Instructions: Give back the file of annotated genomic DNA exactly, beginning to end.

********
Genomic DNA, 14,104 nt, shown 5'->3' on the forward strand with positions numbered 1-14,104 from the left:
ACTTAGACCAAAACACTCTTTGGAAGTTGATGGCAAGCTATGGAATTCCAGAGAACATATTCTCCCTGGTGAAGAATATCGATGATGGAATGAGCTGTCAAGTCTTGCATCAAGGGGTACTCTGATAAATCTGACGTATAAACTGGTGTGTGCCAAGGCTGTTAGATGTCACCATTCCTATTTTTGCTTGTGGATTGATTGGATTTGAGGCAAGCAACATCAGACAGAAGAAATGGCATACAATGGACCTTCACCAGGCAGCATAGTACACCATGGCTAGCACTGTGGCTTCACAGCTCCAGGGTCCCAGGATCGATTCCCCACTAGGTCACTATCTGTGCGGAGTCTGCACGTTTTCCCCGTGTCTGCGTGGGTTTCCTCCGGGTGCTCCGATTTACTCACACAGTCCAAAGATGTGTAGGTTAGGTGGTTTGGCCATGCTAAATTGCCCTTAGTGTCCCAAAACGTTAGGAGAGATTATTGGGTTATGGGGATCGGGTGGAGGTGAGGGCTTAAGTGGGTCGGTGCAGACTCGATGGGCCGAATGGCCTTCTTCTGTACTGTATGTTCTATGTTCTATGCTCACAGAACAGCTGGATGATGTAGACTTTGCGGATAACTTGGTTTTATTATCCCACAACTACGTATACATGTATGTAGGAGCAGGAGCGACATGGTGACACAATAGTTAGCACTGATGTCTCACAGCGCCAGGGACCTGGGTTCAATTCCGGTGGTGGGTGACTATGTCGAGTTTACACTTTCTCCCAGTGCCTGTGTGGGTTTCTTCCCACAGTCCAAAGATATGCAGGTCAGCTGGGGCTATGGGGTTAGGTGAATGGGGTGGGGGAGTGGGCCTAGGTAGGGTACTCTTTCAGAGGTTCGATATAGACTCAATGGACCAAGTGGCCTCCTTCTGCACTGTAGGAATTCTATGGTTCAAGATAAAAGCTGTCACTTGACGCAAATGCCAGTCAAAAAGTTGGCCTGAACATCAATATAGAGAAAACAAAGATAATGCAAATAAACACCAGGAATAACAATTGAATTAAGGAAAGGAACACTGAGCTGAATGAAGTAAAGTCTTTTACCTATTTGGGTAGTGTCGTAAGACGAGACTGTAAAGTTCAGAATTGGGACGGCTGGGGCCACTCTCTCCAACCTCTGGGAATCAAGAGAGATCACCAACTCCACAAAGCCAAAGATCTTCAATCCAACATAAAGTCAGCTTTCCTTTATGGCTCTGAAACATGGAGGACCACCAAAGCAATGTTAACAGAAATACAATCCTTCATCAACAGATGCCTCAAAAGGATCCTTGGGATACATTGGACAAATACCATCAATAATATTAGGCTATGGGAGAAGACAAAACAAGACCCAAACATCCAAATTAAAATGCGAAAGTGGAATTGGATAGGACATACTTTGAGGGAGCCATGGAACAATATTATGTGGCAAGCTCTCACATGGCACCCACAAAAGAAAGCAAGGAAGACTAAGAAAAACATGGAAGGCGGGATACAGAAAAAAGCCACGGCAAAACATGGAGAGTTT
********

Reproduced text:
Genomic DNA, 14,104 nt, shown 5'->3' on the forward strand with positions numbered 1-14,104 from the left:
ACTTAGACCAAAACACTCTTTGGAAGTTGATGGCAAGCTATGGAATTCCAGAGAACATATTCTCCCTGGTGAAGAATATCGATGATGGAATGAGCTGTCAAGTCTTGCATCAAGGGGTACTCTGATAAATCTGACGTATAAACTGGTGTGTGCCAAGGCTGTTAGATGTCACCATTCCTATTTTTGCTTGTGGATTGATTGGATTTGAGGCAAGCAACATCAGACAGAAGAAATGGCATACAATGGACCTTCACCAGGCAGCATAGTACACCATGGCTAGCACTGTGGCTTCACAGCTCCAGGGTCCCAGGATCGATTCCCCACTAGGTCACTATCTGTGCGGAGTCTGCACGTTTTCCCCGTGTCTGCGTGGGTTTCCTCCGGGTGCTCCGATTTACTCACACAGTCCAAAGATGTGTAGGTTAGGTGGTTTGGCCATGCTAAATTGCCCTTAGTGTCCCAAAACGTTAGGAGAGATTATTGGGTTATGGGGATCGGGTGGAGGTGAGGGCTTAAGTGGGTCGGTGCAGACTCGATGGGCCGAATGGCCTTCTTCTGTACTGTATGTTCTATGTTCTATGCTCACAGAACAGCTGGATGATGTAGACTTTGCGGATAACTTGGTTTTATTATCCCACAACTACGTATACATGTATGTAGGAGCAGGAGCGACATGGTGACACAATAGTTAGCACTGATGTCTCACAGCGCCAGGGACCTGGGTTCAATTCCGGTGGTGGGTGACTATGTCGAGTTTACACTTTCTCCCAGTGCCTGTGTGGGTTTCTTCCCACAGTCCAAAGATATGCAGGTCAGCTGGGGCTATGGGGTTAGGTGAATGGGGTGGGGGAGTGGGCCTAGGTAGGGTACTCTTTCAGAGGTTCGATATAGACTCAATGGACCAAGTGGCCTCCTTCTGCACTGTAGGAATTCTATGGTTCAAGATAAAAGCTGTCACTTGACGCAAATGCCAGTCAAAAAGTTGGCCTGAACATCAATATAGAGAAAACAAAGATAATGCAAATAAACACCAGGAATAACAATTGAATTAAGGAAAGGAACACTGAGCTGAATGAAGTAAAGTCTTTTACCTATTTGGGTAGTGTCGTAAGACGAGACTGTAAAGTTCAGAATTGGGACGGCTGGGGCCACTCTCTCCAACCTCTGGGAATCAAGAGAGATCACCAACTCCACAAAGCCAAAGATCTTCAATCCAACATAAAGTCAGCTTTCCTTTATGGCTCTGAAACATGGAGGACCACCAAAGCAATGTTAACAGAAATACAATCCTTCATCAACAGATGCCTCAAAAGGATCCTTGGGATACATTGGACAAATACCATCAATAATATTAGGCTATGGGAGAAGACAAAACAAGACCCAAACATCCAAATTAAAATGCGAAAGTGGAATTGGATAGGACATACTTTGAGGGAGCCATGGAACAATATTATGTGGCAAGCTCTCACATGGCACCCACAAAAGAAAGCAAGGAAGACTAAGAAAAACATGGAAGGCGGGATACAGAAAAAAGCCACGGCAAAACATGGAGAGTTT